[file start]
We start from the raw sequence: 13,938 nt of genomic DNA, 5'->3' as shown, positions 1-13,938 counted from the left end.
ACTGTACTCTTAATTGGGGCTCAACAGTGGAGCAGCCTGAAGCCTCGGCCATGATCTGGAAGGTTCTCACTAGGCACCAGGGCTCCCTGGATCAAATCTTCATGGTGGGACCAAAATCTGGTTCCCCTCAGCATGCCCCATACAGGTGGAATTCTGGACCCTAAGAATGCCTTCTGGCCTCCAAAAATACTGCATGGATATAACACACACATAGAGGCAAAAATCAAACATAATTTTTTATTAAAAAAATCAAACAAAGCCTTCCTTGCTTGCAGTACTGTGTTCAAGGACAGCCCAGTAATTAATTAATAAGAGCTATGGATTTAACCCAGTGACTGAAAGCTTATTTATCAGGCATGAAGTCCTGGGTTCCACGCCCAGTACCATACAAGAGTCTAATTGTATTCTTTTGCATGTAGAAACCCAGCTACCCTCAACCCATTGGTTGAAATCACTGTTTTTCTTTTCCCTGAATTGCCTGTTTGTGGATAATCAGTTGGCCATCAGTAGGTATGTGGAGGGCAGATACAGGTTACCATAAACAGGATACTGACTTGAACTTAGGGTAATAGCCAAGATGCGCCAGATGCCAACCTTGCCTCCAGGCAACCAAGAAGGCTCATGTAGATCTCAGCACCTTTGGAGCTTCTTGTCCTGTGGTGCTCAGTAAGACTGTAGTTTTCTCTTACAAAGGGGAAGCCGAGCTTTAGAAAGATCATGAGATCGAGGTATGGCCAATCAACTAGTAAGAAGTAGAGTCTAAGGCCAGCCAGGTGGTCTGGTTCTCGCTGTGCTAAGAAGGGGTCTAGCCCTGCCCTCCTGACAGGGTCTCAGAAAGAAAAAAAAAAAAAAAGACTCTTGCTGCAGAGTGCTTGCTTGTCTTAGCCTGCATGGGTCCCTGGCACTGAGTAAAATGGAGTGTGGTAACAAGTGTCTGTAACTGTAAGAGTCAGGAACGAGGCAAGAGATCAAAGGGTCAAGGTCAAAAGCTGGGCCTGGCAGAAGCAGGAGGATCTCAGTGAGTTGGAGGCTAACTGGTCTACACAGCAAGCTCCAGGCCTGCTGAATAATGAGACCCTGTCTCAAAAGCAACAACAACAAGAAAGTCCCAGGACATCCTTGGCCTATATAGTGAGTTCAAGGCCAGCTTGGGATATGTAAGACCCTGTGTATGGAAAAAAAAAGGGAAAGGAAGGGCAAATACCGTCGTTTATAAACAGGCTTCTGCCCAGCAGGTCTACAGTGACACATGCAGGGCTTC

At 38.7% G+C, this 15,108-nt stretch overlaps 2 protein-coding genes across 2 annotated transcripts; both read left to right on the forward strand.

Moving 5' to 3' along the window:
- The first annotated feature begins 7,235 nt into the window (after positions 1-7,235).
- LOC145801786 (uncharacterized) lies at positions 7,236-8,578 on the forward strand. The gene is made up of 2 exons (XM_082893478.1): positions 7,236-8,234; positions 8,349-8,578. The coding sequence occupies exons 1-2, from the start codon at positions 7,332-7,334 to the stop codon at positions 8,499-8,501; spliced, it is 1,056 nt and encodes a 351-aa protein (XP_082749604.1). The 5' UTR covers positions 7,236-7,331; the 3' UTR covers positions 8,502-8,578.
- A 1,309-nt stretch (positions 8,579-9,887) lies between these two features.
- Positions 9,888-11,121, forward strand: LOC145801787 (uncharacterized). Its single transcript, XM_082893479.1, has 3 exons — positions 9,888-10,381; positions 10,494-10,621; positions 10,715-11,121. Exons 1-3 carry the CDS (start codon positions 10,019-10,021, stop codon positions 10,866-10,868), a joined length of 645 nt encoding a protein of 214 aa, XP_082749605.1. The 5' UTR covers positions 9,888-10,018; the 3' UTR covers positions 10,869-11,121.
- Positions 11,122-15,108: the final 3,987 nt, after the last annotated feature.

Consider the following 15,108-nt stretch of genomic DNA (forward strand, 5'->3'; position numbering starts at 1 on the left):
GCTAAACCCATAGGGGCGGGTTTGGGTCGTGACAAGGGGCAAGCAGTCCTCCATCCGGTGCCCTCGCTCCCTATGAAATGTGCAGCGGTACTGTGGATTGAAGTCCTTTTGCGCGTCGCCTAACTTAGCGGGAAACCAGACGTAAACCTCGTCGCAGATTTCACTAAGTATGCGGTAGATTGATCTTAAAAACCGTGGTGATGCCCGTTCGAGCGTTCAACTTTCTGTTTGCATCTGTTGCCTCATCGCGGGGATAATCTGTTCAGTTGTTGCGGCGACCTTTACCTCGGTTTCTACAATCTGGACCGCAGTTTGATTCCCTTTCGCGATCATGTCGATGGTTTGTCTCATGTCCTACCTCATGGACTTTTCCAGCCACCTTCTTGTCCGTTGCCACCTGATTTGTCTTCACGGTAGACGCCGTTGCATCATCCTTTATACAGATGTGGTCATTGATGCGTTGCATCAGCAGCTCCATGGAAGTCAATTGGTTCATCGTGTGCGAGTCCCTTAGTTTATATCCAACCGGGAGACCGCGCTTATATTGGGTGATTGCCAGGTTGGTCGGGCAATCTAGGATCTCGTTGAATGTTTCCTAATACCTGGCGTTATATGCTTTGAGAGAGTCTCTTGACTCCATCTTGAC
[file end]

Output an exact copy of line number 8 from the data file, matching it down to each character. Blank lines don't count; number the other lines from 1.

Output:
- Positions 9,888-11,121, forward strand: LOC145801787 (uncharacterized). Its single transcript, XM_082893479.1, has 3 exons — positions 9,888-10,381; positions 10,494-10,621; positions 10,715-11,121. Exons 1-3 carry the CDS (start codon positions 10,019-10,021, stop codon positions 10,866-10,868), a joined length of 645 nt encoding a protein of 214 aa, XP_082749605.1. The 5' UTR covers positions 9,888-10,018; the 3' UTR covers positions 10,869-11,121.